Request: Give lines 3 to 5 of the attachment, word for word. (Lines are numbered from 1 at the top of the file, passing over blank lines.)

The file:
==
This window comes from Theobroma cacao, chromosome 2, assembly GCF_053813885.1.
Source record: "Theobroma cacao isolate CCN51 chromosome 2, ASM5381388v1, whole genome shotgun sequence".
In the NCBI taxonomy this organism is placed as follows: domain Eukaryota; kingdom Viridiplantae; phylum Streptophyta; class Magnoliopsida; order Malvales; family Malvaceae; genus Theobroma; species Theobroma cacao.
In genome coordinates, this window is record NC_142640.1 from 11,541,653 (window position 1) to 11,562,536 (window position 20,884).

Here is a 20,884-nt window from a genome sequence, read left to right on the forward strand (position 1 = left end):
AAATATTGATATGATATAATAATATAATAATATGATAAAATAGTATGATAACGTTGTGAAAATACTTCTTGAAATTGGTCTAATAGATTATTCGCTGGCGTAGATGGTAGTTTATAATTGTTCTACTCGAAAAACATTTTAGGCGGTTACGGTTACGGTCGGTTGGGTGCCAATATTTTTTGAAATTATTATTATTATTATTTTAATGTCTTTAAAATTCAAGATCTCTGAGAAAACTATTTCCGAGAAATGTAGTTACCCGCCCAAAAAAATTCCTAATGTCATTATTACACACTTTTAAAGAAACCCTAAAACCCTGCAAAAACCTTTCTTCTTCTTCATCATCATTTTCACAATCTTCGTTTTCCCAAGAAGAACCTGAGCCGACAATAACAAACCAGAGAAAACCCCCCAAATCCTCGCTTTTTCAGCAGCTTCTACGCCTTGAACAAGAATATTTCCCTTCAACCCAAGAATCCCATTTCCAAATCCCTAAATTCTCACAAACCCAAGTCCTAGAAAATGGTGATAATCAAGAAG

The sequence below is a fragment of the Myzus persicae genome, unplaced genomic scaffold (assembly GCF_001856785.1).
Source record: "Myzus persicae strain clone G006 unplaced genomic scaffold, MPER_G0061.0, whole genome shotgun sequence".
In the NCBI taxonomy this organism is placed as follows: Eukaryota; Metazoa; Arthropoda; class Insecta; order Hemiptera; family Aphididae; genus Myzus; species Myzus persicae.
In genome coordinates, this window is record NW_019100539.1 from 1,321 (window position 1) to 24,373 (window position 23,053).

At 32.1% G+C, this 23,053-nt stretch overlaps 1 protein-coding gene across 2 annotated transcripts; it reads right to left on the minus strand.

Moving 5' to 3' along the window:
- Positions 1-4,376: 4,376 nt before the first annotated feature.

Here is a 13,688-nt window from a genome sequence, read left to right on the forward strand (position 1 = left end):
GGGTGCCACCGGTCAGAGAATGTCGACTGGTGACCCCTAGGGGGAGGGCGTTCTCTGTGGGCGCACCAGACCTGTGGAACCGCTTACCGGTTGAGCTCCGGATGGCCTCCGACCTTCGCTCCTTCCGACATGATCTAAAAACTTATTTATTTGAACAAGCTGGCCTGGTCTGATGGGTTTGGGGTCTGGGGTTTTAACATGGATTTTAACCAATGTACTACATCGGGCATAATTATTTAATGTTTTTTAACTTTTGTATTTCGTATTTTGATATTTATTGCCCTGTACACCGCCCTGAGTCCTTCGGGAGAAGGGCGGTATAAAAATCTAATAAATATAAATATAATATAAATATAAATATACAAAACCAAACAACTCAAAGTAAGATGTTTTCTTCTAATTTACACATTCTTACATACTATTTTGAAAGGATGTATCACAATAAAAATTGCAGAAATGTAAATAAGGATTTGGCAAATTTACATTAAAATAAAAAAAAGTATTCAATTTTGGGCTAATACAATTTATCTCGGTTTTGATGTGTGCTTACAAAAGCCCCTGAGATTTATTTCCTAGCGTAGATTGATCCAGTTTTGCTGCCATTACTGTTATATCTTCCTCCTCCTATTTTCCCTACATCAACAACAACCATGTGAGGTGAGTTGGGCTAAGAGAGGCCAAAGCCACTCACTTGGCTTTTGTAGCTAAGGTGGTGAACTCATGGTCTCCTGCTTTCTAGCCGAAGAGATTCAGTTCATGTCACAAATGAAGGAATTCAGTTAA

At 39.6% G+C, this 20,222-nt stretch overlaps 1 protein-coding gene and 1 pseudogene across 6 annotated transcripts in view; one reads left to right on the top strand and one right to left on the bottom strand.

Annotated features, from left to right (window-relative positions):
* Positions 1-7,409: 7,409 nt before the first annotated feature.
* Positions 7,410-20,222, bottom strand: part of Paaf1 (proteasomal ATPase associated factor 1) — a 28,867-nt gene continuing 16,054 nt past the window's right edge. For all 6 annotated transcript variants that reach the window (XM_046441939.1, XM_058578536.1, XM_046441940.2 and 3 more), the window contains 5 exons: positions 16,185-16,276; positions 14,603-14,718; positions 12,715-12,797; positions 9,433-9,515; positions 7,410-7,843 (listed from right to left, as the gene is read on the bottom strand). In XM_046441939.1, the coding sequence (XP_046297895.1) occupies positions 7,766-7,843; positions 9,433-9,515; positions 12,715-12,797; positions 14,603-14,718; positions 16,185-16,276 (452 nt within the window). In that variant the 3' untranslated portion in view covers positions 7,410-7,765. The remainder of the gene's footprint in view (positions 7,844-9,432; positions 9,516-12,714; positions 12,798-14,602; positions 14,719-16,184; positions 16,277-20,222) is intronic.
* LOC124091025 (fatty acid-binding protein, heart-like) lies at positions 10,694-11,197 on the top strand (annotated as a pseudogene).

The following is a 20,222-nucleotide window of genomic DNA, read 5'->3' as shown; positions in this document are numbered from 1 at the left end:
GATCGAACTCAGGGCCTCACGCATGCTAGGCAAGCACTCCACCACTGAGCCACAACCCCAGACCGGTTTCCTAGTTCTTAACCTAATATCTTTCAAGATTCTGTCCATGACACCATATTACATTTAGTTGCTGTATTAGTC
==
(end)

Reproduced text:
In the NCBI taxonomy this organism is placed as follows: domain Eukaryota; kingdom Viridiplantae; phylum Streptophyta; class Magnoliopsida; order Malvales; family Malvaceae; genus Theobroma; species Theobroma cacao.
In genome coordinates, this window is record NC_142640.1 from 11,541,653 (window position 1) to 11,562,536 (window position 20,884).

Here is a 20,884-nt window from a genome sequence, read left to right on the forward strand (position 1 = left end):